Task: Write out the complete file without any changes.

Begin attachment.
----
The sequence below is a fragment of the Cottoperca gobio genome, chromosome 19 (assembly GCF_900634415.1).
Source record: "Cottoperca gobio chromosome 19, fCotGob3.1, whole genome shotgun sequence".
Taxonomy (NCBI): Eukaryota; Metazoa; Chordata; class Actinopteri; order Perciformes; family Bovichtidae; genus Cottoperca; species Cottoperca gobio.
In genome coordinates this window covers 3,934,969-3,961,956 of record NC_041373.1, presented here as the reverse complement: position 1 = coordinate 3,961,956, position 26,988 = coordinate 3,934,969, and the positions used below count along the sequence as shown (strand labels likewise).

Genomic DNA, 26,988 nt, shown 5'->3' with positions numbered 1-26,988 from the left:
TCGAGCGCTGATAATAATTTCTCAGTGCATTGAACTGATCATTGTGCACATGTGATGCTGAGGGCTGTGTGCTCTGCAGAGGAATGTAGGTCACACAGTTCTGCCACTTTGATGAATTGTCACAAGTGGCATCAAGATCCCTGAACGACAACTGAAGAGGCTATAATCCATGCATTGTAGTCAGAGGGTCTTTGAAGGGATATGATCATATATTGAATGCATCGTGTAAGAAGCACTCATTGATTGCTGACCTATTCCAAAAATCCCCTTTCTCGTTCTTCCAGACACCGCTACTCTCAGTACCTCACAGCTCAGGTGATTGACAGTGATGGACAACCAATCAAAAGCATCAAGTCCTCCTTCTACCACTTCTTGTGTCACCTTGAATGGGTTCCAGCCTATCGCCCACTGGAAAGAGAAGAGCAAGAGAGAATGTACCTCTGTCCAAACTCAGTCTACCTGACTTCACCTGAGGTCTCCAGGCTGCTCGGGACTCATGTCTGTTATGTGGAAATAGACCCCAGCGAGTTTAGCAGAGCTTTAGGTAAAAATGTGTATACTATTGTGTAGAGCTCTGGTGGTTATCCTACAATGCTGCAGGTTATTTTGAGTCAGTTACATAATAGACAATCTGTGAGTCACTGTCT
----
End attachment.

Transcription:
The sequence below is a fragment of the Cottoperca gobio genome, chromosome 19 (assembly GCF_900634415.1).
Source record: "Cottoperca gobio chromosome 19, fCotGob3.1, whole genome shotgun sequence".
Taxonomy (NCBI): Eukaryota; Metazoa; Chordata; class Actinopteri; order Perciformes; family Bovichtidae; genus Cottoperca; species Cottoperca gobio.
In genome coordinates this window covers 3,934,969-3,961,956 of record NC_041373.1, presented here as the reverse complement: position 1 = coordinate 3,961,956, position 26,988 = coordinate 3,934,969, and the positions used below count along the sequence as shown (strand labels likewise).

Genomic DNA, 26,988 nt, shown 5'->3' with positions numbered 1-26,988 from the left:
TCGAGCGCTGATAATAATTTCTCAGTGCATTGAACTGATCATTGTGCACATGTGATGCTGAGGGCTGTGTGCTCTGCAGAGGAATGTAGGTCACACAGTTCTGCCACTTTGATGAATTGTCACAAGTGGCATCAAGATCCCTGAACGACAACTGAAGAGGCTATAATCCATGCATTGTAGTCAGAGGGTCTTTGAAGGGATATGATCATATATTGAATGCATCGTGTAAGAAGCACTCATTGATTGCTGACCTATTCCAAAAATCCCCTTTCTCGTTCTTCCAGACACCGCTACTCTCAGTACCTCACAGCTCAGGTGATTGACAGTGATGGACAACCAATCAAAAGCATCAAGTCCTCCTTCTACCACTTCTTGTGTCACCTTGAATGGGTTCCAGCCTATCGCCCACTGGAAAGAGAAGAGCAAGAGAGAATGTACCTCTGTCCAAACTCAGTCTACCTGACTTCACCTGAGGTCTCCAGGCTGCTCGGGACTCATGTCTGTTATGTGGAAATAGACCCCAGCGAGTTTAGCAGAGCTTTAGGTAAAAATGTGTATACTATTGTGTAGAGCTCTGGTGGTTATCCTACAATGCTGCAGGTTATTTTGAGTCAGTTACATAATAGACAATCTGTGAGTCACTGTCT